A pay rise for nursing staff is not just about the COVID-19 pandemic

 Norman Provan 24 Aug 2020

Nursing staff are feeling let down and ignored on pay. It's time to award them a meaningful pay rise.

Image of a payslip
The past few weeks have shown just how emotive an issue pay for nursing staff is. Of course, everything has been heightened by the prolonged effects of the COVID-19 pandemic. Nursing has been in the spotlight like never before. We’ve all seen politicians and the public clapping on the doorstep, rainbows in windows, and ‘thank you’ logos on the strips of all manner of sports’ teams. These demonstrations of support were a welcome boost during the toughest times. But they don’t put food on the table.

The spotlight has moved on, though. While the recovery of the nation, plight of the economy and pay awards for staff in other parts of the public sector have taken centre stage, nursing staff have been shoved to the side, feeling let down and ignored. 

In truth, nurses have faced years of hardship and been beaten down as services have been increasingly stretched to breaking point. In recent history, we’ve had a pay freeze and an extended pitiful 1% pay cap. Workloads have increased, often to unsafe levels, and many nurses have left, burnt out, disenchanted, and genuinely fearful for patient safety. In addition, the vacancy rate for nursing posts has steadily climbed to record levels. 

In that time, nurses’ pay, a far more substantial indicator of how they are really valued than doorstep applause, has fallen considerably behind inflation. Even the current NHS pay deal, agreed in 2018, that provided a minimum 9% increase over three years for the majority of NHS staff in Scotland, was only a small step in the right direction to achieving a fair pay settlement. It is no wonder that the issue is proving so emotive.

The RCN is absolutely committed to achieving a fair pay settlement for nursing staff wherever they are working in the four UK countries. Alongside the 13 other health trade unions we’re continuing to call on the UK government to open immediate talks for a pay award to be in payslips by the end of this year. We are preparing to launch a public and member-facing campaign to build public pressure on the government to show support for our call for an early and significant pay rise.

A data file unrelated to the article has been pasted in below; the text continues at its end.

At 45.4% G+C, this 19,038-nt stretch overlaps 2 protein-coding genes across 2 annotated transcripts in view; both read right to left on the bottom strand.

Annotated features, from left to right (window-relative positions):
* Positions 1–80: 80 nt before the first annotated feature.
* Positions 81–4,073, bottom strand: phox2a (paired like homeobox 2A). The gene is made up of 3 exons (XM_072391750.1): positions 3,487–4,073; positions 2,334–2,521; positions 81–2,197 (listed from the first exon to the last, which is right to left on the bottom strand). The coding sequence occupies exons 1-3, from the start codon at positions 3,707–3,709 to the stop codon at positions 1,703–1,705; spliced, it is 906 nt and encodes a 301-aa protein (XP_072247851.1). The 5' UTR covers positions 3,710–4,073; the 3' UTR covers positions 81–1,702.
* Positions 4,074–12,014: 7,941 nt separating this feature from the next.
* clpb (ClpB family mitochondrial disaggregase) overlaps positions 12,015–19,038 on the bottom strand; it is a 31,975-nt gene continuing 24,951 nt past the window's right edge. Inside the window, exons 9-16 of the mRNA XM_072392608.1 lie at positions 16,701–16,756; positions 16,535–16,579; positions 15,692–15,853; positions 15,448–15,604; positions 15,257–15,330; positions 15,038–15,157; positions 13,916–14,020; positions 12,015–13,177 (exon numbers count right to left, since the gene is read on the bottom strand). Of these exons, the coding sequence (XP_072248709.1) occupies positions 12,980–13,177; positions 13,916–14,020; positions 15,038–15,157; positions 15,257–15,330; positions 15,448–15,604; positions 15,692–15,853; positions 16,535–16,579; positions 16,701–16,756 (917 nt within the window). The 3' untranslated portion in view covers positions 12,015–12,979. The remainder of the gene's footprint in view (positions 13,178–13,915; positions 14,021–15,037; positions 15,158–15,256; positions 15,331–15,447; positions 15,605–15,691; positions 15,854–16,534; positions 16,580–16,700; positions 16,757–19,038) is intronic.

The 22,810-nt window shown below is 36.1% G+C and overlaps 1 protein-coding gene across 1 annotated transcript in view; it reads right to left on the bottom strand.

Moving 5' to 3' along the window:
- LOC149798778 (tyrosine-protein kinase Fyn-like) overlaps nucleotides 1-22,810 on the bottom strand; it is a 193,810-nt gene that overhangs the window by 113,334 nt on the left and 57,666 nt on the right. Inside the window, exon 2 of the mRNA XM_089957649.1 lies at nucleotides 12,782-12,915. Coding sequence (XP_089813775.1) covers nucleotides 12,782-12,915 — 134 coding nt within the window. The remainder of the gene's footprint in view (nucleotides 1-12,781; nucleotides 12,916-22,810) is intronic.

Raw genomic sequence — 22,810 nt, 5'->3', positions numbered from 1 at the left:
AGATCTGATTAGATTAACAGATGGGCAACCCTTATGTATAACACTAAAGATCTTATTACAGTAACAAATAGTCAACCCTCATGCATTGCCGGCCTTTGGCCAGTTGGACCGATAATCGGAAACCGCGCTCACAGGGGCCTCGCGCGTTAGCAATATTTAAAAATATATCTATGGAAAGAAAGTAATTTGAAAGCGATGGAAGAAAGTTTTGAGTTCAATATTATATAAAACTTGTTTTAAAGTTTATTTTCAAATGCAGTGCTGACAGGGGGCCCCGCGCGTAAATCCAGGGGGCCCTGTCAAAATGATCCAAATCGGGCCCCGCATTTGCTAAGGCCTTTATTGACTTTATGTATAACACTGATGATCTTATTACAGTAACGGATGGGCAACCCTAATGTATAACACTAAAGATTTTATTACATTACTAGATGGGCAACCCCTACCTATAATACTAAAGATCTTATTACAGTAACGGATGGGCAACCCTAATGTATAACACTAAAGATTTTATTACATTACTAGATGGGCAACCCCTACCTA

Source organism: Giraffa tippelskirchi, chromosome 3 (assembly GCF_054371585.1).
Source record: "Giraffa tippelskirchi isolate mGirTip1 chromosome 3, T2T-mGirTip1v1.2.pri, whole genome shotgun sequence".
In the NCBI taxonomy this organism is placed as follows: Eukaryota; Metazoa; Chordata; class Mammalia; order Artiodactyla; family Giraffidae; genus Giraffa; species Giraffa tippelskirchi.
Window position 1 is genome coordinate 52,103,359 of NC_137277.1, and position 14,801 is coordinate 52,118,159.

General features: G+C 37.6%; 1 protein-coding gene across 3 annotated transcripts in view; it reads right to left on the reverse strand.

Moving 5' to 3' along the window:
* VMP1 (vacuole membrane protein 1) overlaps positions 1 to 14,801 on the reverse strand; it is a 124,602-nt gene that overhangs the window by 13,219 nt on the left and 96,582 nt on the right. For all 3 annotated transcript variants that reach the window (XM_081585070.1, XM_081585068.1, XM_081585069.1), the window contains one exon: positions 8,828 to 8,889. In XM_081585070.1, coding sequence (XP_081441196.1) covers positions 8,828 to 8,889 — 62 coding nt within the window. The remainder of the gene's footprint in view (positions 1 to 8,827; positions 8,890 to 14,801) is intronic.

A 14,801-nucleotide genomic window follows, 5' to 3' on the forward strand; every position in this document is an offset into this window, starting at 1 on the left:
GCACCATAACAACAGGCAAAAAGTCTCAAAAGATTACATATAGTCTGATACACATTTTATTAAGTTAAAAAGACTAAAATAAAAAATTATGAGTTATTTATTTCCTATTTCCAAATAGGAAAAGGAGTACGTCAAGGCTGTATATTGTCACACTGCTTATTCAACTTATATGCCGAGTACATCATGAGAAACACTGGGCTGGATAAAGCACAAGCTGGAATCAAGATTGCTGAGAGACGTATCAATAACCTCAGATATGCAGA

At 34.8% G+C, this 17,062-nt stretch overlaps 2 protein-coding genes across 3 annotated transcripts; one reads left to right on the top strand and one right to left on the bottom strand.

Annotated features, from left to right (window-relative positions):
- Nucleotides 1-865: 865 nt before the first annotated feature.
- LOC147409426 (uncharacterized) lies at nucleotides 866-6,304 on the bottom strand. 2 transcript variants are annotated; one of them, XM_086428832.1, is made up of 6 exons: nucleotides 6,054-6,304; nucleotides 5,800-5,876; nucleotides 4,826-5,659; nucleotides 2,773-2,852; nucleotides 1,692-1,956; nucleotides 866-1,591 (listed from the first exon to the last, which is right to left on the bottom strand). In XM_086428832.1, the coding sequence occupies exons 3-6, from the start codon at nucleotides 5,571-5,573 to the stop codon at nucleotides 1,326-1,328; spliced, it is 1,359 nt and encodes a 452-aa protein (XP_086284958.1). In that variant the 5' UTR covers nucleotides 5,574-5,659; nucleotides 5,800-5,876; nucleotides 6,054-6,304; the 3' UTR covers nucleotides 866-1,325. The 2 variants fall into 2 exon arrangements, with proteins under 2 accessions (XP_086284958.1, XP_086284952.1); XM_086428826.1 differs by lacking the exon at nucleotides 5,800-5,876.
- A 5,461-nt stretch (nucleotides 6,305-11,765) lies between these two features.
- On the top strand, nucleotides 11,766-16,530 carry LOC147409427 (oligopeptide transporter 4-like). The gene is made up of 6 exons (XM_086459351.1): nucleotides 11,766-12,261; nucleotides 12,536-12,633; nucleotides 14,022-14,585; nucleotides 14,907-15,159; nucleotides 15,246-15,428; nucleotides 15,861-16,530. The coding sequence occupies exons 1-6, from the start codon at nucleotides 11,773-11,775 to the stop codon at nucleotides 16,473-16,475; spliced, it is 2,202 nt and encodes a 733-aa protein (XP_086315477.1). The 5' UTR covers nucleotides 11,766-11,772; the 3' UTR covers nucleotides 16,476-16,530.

Like other members in Scotland you may be wondering why we don’t just go direct to Scottish Government to begin pay talks with them. While we have written to the First Minister about the issue, the way NHS funding works means we need to work to get a suitable deal agreed with the UK government which will trigger funding for the Scottish Government to make their own pay award.

Whatever way the process unfolds over the coming months, the RCN will be armed with member's views to negotiate with the UK government and the Scottish Government.

At the moment you can help the RCN in making the case for fair pay for you and members like you by sharing the RCN’s messages on social media and encouraging fellow members and nursing colleagues to do the same.

Nursing staff are highly skilled professionals and must be paid appropriately for the work they do, not just during a pandemic but all the time. That’s why the RCN will continue to put pressure on governments to stop claiming to value nursing staff and demonstrate it by giving them all a meaningful pay rise that recognises the true value of their work.

Keep up to date on what the RCN is doing on pay on our website.

Norman Provan

Norman Provan

Associate Director - Employment Relations, RCN Scotland

Norman Provan has been RCN Scotland Associate Director since 2008. He is the RCN's lead negotiator on NHS pay in Scotland.

Page last updated - 24/08/2020